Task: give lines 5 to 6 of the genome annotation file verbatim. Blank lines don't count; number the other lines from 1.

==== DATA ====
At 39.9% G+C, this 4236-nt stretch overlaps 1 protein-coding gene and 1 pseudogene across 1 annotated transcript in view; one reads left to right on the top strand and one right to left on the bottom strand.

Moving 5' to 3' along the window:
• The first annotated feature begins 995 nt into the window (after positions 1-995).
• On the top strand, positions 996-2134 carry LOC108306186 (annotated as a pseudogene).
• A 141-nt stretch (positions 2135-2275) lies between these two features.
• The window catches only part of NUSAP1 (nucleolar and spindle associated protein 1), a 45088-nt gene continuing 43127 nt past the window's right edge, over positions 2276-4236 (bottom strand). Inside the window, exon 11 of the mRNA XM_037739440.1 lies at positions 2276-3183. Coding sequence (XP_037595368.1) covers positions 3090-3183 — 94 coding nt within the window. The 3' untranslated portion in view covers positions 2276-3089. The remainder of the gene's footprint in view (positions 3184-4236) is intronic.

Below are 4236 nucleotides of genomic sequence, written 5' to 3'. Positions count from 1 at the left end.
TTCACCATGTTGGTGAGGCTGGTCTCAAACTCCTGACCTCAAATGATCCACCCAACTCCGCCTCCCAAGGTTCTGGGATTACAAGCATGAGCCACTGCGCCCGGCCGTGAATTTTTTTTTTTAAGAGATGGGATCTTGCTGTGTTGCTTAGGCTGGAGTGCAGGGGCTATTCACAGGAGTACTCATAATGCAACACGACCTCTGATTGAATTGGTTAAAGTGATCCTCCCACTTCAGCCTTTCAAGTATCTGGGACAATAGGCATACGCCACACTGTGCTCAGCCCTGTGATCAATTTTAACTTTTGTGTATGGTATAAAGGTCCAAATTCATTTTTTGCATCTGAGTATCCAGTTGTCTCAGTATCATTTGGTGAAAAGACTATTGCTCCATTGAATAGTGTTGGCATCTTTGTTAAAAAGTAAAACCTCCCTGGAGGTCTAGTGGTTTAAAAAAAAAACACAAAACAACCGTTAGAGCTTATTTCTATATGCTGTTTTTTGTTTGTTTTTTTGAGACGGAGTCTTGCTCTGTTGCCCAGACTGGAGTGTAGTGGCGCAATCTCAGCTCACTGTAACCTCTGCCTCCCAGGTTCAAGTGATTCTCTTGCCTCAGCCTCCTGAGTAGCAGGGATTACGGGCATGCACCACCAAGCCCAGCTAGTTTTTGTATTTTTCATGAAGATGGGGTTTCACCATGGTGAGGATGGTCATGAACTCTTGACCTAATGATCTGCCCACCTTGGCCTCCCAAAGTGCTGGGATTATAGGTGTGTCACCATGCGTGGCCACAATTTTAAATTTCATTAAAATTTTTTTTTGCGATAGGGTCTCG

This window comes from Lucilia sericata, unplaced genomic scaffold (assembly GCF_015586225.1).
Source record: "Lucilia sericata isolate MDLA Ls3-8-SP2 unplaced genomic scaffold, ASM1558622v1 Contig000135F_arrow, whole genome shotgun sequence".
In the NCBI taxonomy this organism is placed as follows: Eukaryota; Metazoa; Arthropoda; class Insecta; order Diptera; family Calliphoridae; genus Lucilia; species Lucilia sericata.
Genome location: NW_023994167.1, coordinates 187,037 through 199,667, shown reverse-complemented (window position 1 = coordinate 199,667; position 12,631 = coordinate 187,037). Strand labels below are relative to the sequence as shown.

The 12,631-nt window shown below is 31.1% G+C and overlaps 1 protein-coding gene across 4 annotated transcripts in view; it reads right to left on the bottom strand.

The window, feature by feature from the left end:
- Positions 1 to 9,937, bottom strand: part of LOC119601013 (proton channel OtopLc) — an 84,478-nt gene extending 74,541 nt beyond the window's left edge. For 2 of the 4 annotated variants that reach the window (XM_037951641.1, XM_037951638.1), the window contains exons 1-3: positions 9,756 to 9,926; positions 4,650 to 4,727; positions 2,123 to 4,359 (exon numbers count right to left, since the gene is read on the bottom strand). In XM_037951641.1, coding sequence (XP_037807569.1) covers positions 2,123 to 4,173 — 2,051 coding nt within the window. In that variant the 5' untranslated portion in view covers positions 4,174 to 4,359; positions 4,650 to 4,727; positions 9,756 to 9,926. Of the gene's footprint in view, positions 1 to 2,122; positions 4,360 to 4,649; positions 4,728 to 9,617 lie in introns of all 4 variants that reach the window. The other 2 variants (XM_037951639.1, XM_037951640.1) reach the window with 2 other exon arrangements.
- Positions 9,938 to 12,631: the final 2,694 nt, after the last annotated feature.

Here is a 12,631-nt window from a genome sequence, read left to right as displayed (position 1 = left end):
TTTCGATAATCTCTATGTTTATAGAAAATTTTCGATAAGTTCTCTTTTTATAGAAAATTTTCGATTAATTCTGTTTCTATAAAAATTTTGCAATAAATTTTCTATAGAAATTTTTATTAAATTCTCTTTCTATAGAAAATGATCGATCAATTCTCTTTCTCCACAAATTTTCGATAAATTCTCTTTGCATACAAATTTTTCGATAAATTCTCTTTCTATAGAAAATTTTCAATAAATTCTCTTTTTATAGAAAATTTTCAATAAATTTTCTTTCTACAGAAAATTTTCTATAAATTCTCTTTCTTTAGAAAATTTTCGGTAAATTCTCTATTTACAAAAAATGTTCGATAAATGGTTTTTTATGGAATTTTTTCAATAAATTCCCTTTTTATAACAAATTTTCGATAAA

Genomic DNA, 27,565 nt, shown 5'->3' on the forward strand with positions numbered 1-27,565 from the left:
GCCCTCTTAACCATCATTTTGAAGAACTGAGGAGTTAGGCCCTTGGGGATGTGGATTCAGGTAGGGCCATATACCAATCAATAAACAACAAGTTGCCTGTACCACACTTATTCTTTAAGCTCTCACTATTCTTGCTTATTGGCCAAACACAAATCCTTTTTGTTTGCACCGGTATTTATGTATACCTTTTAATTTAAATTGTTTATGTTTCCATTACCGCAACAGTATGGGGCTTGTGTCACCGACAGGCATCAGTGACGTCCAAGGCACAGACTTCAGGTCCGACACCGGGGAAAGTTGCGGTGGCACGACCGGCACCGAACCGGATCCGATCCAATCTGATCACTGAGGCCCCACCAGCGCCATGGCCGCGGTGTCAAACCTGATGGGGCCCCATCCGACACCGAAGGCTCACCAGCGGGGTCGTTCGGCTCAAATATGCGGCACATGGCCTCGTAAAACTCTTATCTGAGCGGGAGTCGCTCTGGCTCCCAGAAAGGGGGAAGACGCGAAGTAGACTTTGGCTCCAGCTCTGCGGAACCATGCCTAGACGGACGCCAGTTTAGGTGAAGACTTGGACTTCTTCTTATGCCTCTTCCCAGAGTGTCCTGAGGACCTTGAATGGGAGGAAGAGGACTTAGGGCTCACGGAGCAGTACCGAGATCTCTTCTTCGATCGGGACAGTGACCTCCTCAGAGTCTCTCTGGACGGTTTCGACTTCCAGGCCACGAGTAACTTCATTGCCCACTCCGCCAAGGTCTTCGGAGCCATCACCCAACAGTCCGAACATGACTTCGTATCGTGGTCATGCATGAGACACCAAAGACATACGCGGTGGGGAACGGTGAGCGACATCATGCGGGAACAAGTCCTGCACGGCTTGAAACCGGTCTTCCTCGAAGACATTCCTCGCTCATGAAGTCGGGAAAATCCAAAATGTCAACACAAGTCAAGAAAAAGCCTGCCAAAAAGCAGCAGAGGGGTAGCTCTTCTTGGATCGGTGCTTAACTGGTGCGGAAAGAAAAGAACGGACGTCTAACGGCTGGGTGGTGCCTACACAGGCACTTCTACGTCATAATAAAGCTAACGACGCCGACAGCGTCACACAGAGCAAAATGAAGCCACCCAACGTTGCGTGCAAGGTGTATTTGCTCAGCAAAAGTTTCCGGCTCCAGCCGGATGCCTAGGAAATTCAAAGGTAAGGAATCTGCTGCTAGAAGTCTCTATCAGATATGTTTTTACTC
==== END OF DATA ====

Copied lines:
• A 141-nt stretch (positions 2135-2275) lies between these two features.
• The window catches only part of NUSAP1 (nucleolar and spindle associated protein 1), a 45088-nt gene continuing 43127 nt past the window's right edge, over positions 2276-4236 (bottom strand). Inside the window, exon 11 of the mRNA XM_037739440.1 lies at positions 2276-3183. Coding sequence (XP_037595368.1) covers positions 3090-3183 — 94 coding nt within the window. The 3' untranslated portion in view covers positions 2276-3089. The remainder of the gene's footprint in view (positions 3184-4236) is intronic.